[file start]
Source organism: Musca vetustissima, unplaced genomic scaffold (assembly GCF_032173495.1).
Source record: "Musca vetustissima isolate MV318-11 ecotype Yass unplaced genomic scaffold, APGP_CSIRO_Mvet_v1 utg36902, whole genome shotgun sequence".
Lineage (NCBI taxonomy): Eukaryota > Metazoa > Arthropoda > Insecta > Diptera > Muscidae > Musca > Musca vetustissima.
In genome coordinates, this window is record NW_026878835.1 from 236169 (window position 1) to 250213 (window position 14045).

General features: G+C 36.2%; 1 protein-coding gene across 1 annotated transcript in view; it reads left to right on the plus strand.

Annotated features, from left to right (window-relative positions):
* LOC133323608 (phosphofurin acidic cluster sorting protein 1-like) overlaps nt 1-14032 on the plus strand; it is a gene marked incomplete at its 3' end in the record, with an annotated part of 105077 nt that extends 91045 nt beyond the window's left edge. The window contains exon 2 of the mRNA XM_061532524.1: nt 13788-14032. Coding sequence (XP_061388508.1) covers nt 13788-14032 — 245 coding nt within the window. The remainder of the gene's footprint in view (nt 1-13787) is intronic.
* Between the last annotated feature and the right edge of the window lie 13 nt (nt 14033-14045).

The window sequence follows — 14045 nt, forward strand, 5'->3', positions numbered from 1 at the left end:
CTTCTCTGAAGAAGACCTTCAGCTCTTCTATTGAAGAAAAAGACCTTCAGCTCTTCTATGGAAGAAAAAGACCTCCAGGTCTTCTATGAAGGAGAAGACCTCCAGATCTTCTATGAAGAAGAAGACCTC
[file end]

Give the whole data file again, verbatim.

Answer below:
Source organism: Musca vetustissima, unplaced genomic scaffold (assembly GCF_032173495.1).
Source record: "Musca vetustissima isolate MV318-11 ecotype Yass unplaced genomic scaffold, APGP_CSIRO_Mvet_v1 utg36902, whole genome shotgun sequence".
Lineage (NCBI taxonomy): Eukaryota > Metazoa > Arthropoda > Insecta > Diptera > Muscidae > Musca > Musca vetustissima.
In genome coordinates, this window is record NW_026878835.1 from 236169 (window position 1) to 250213 (window position 14045).

General features: G+C 36.2%; 1 protein-coding gene across 1 annotated transcript in view; it reads left to right on the plus strand.

Annotated features, from left to right (window-relative positions):
* LOC133323608 (phosphofurin acidic cluster sorting protein 1-like) overlaps nt 1-14032 on the plus strand; it is a gene marked incomplete at its 3' end in the record, with an annotated part of 105077 nt that extends 91045 nt beyond the window's left edge. The window contains exon 2 of the mRNA XM_061532524.1: nt 13788-14032. Coding sequence (XP_061388508.1) covers nt 13788-14032 — 245 coding nt within the window. The remainder of the gene's footprint in view (nt 1-13787) is intronic.
* Between the last annotated feature and the right edge of the window lie 13 nt (nt 14033-14045).

The window sequence follows — 14045 nt, forward strand, 5'->3', positions numbered from 1 at the left end:
CTTCTCTGAAGAAGACCTTCAGCTCTTCTATTGAAGAAAAAGACCTTCAGCTCTTCTATGGAAGAAAAAGACCTCCAGGTCTTCTATGAAGGAGAAGACCTCCAGATCTTCTATGAAGAAGAAGACCTC